Top Ten Music Artists Containing the Umlauts Ä, Ö and ÜMartin_Canine Umlauts (actually "Umlaute", it being a German word with the plural ending -e) are letters commonly found in certain languages. The letters are characterized by two dots over at the top. In the German language, only the umlauts ä, ö and ü are used, but in other languages there are others as well.
In German, none of the letters are pronounced any similar to their counterparts without the dots so it looks pretty weird to a speaker of German if people write e.g. "Die Arzte" instead of "Die Ärzte". A correct alternative spelling would be "Die Aerzte", with "Ä" being replaced by "ae" ("oe" is "ö" and "ue" is "ü"). But this is not commonly used except in crossword puzzles.
"Ä" is remotely pronounced like the "A" in the English word "Care".
"Ö" is remotely pronounced like the "U" in "Hurt" or the "O" in "Work".
I spent much time thinking about how to describe "Ü", but there appears to be no such sound in the English language. It his however remotely pronounced like the letter "U" in the French word "Une".
The Top Ten
Since she is Icelandic, I don't really know if her name is pronounced like in German or if that letter in her name can be compared to German umlauts, but it's an "ö" so I guess it counts.
Björk makes avantgarde so highly enjoyable. She never comes off as pretentious or cold like many in her genre, she's always so alive and it feels very emotive. It helps that she started off fairly poppy (even though it's the kind of pop that people whose taste range beyond pop enjoy most) and then slowly started moving away from these familiar structures. What can be said about Björk is that she really feels the music, it's a deeply sensual experience. She knows that anything can be music if just felt, and she really expanded the boundaries of the music world in an unusually fascinating and wonderful way. - Martin_Canine
Die Ärzte are legendary, not unlikely among the let's say five most popular, acclaimed and greatest German bands of all time, nationally. They started off as punk in the 80s, and later on added more different subgenres of rock to their style but still kept their original essence. The band's lyrics are noted for their extreme creativity, often highly political ("Schrei nach Liebe" is not only the most famous German protest song of all time [against neo nazis], it's also generally known as among the ultimate peaks in German music history), but even more often bizarrely humorous. The band often has a surreal, random or everyday humor (they made an entire concept album about hair, and released a comic 30 second song as a full blown maxi single including music video), and often intentionally tasteless (incest, bestiality, hard sex, all to a cheerful tone). They gathered a massive fanbase and released classic albums and songs everybody in Germany knows and owns. And gosh, do I love ...more - Martin_Canine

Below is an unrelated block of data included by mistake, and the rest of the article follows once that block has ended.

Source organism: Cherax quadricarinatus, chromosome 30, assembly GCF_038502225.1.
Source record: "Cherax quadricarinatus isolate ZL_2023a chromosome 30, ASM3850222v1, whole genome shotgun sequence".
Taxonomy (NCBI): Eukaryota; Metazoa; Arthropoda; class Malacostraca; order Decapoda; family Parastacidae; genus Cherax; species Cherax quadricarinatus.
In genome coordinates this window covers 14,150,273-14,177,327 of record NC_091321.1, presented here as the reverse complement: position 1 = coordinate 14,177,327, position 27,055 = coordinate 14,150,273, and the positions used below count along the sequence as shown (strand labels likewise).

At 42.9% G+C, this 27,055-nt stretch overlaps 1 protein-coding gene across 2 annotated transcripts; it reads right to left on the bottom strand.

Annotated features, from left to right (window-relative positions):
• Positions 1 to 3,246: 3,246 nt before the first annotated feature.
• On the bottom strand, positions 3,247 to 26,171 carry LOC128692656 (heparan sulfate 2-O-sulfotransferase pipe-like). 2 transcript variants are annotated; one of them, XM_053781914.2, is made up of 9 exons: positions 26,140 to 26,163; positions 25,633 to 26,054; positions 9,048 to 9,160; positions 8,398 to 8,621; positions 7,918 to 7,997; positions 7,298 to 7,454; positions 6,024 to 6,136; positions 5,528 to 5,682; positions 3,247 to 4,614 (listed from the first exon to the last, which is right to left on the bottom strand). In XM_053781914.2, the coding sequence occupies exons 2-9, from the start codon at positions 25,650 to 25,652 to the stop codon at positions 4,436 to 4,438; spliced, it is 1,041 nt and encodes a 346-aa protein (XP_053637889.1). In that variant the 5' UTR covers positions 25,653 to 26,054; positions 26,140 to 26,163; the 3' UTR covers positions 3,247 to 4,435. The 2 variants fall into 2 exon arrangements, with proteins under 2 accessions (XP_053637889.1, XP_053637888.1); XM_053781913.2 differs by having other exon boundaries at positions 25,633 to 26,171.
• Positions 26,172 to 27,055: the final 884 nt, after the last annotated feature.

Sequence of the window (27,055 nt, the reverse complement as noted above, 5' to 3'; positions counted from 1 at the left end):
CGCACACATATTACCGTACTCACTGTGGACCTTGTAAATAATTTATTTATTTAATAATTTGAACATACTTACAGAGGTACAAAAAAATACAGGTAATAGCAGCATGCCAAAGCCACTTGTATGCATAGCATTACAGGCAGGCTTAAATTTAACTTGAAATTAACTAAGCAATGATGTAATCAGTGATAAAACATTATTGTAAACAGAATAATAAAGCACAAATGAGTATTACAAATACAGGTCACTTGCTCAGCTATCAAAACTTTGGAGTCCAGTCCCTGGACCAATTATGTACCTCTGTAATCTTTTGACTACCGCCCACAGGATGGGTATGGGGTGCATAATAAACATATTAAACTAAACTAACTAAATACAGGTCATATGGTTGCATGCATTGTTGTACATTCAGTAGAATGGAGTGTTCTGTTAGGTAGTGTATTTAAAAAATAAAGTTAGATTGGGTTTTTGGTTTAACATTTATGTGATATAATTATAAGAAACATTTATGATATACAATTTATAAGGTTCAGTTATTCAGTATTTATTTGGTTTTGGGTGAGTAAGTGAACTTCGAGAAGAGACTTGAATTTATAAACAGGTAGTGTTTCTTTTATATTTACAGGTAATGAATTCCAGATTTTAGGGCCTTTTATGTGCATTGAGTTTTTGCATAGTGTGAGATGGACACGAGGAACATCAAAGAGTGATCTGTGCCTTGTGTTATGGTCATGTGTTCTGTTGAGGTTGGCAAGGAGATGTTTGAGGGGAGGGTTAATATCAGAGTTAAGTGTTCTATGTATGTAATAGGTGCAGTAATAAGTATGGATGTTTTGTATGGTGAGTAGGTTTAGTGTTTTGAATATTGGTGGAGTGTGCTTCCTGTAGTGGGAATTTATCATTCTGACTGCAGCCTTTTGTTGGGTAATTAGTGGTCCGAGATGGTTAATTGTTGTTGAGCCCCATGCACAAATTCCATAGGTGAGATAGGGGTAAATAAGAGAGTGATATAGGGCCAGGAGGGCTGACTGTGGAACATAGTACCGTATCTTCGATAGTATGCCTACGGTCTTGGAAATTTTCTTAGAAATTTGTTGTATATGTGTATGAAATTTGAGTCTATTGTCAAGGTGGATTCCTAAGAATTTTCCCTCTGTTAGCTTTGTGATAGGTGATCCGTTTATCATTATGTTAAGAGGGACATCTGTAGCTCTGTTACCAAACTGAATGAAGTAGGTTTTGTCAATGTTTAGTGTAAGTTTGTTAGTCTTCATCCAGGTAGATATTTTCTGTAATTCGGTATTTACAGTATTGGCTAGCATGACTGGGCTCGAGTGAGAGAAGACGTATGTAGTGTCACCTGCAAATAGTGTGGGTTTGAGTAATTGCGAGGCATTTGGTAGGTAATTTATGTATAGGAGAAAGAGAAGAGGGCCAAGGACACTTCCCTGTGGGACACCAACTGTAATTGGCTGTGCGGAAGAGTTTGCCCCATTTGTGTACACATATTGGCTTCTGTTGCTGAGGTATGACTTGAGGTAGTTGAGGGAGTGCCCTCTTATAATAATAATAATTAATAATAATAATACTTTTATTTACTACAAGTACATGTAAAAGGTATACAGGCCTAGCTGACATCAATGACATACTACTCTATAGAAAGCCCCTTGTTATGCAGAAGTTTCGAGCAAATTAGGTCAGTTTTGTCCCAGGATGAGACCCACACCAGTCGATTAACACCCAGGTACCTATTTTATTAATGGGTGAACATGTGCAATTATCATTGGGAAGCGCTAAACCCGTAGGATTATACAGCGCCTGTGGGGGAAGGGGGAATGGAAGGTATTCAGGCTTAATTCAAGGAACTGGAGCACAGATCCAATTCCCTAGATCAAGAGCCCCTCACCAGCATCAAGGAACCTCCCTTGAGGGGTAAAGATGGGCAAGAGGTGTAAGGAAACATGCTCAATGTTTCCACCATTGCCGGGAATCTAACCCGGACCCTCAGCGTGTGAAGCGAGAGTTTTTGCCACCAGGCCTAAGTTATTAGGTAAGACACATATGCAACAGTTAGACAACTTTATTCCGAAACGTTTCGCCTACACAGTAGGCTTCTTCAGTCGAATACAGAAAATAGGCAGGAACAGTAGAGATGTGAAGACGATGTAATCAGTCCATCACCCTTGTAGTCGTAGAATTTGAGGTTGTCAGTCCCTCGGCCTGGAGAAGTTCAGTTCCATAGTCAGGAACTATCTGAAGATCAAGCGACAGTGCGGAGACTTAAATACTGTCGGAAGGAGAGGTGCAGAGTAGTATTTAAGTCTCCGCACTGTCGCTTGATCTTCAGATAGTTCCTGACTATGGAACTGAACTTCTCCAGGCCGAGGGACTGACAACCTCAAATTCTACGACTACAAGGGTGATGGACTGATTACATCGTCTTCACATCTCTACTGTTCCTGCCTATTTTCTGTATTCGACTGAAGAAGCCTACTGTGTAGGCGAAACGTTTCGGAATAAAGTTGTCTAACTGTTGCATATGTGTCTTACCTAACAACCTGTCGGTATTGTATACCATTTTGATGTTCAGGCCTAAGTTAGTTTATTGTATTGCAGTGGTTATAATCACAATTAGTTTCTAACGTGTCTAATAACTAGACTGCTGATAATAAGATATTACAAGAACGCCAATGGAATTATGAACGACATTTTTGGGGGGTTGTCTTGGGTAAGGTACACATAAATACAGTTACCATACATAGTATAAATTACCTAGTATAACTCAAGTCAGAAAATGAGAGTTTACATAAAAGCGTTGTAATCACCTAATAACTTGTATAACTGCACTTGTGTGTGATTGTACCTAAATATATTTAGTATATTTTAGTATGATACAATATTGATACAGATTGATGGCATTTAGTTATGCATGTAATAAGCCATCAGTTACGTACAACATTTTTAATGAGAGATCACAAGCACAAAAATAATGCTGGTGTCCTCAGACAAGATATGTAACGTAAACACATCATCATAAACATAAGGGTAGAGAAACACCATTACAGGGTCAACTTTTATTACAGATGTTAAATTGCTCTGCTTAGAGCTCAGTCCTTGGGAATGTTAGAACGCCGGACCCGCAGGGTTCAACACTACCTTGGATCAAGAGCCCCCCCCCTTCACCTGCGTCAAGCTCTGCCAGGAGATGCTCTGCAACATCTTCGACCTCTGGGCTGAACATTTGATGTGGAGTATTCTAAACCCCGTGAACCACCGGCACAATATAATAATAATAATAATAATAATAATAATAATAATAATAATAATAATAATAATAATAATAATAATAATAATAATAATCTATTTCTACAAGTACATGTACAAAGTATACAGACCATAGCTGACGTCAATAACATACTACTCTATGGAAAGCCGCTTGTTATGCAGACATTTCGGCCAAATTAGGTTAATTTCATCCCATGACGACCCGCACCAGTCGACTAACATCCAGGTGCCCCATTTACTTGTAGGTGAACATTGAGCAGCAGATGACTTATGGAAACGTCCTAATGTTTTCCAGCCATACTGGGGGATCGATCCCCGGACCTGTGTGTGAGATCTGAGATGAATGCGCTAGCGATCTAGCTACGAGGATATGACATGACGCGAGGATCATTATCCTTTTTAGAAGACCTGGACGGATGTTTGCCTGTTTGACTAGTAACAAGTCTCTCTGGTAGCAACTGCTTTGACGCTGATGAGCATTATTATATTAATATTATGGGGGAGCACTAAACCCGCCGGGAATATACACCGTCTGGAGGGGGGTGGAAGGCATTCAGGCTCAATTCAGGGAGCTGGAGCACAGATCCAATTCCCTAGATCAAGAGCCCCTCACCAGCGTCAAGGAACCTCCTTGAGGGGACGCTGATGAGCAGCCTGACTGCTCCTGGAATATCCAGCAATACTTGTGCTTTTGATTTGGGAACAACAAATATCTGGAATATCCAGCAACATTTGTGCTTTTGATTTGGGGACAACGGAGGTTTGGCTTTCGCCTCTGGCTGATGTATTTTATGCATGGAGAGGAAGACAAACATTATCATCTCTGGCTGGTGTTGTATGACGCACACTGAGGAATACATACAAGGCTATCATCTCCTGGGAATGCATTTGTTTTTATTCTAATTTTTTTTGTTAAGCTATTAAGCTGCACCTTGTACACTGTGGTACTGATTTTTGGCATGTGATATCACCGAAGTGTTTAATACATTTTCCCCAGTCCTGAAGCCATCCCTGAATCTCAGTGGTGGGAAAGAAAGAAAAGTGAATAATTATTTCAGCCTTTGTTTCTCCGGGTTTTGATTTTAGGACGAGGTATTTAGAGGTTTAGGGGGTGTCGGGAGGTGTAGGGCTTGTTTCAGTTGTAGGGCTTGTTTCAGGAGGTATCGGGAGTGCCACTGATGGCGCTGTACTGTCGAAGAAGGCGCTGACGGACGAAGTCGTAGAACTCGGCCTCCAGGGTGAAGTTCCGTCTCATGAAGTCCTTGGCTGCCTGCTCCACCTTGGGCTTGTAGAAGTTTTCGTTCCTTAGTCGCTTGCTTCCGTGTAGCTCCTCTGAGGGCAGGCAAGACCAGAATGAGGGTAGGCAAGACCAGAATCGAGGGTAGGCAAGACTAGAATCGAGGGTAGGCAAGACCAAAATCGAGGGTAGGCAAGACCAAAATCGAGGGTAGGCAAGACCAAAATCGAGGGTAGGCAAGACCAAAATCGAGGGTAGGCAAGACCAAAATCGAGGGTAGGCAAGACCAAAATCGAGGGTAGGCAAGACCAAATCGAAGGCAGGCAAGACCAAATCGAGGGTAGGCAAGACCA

After Falco, Udo Jürgens may be Austria's most famous non-classical music artist. The composer, singer and pianist left a legacy of more than 1000 songs he worked on, and released countless hits that everybody knows in all German speaking countries. Many young people may dismiss him as a schlager singer, but he never was that. He was a highly respected musician in both popular and serious music loving circles and his songs such as "Griechischer Wein" or "Ich war noch niemals in New York" are widely acknowledged as masterpieces of German language music. His music was also often contained sharp criticism and characterized social issues, but note that he was foremost a composer and singer, and only occasionally wrote lyrics. And even though I highly respect lyricists, his compositions are far more mind blowing anyway. - Martin_Canine